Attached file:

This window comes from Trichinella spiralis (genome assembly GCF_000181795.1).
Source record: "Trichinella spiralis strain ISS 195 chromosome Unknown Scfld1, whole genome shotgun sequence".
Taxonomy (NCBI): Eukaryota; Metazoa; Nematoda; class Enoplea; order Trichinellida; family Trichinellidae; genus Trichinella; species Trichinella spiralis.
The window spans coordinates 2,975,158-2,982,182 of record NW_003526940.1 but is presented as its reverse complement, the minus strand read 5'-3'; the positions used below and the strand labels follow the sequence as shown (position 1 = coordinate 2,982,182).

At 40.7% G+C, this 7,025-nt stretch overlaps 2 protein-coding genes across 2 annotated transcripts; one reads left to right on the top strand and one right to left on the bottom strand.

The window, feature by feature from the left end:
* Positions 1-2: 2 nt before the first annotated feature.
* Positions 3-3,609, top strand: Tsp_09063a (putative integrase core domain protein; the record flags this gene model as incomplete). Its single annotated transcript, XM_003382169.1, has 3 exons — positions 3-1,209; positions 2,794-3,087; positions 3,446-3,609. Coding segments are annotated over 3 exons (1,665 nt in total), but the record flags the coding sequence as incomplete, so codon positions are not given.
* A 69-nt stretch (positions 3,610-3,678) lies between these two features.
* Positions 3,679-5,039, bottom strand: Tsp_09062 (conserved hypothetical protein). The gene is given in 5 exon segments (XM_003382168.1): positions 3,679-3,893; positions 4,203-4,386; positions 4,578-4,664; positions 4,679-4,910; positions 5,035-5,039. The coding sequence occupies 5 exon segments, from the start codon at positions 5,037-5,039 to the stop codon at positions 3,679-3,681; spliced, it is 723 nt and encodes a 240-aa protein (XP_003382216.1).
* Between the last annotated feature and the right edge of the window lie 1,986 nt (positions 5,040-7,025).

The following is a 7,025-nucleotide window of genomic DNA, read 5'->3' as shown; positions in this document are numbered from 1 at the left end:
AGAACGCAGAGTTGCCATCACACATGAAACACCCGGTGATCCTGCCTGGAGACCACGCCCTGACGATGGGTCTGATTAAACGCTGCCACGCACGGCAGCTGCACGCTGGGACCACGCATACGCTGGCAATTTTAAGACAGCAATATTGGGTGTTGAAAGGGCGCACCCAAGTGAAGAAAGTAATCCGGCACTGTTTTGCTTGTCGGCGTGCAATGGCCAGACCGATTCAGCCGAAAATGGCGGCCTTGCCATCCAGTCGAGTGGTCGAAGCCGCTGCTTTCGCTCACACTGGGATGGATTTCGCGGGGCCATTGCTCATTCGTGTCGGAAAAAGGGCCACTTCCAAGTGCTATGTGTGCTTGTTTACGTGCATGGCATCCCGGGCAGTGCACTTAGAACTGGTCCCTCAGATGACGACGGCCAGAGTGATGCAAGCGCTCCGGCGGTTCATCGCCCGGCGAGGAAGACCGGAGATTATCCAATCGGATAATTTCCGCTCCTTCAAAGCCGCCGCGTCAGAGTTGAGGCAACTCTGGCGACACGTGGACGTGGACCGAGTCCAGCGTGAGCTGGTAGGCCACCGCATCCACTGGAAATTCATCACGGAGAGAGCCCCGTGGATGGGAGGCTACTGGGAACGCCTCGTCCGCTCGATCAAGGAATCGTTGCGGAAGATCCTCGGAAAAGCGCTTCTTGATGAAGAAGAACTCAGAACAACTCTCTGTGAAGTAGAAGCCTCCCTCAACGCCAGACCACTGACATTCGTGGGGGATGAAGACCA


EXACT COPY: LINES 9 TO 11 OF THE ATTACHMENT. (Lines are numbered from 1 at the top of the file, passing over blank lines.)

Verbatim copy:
* A 69-nt stretch (positions 3,610-3,678) lies between these two features.
* Positions 3,679-5,039, bottom strand: Tsp_09062 (conserved hypothetical protein). The gene is given in 5 exon segments (XM_003382168.1): positions 3,679-3,893; positions 4,203-4,386; positions 4,578-4,664; positions 4,679-4,910; positions 5,035-5,039. The coding sequence occupies 5 exon segments, from the start codon at positions 5,037-5,039 to the stop codon at positions 3,679-3,681; spliced, it is 723 nt and encodes a 240-aa protein (XP_003382216.1).
* Between the last annotated feature and the right edge of the window lie 1,986 nt (positions 5,040-7,025).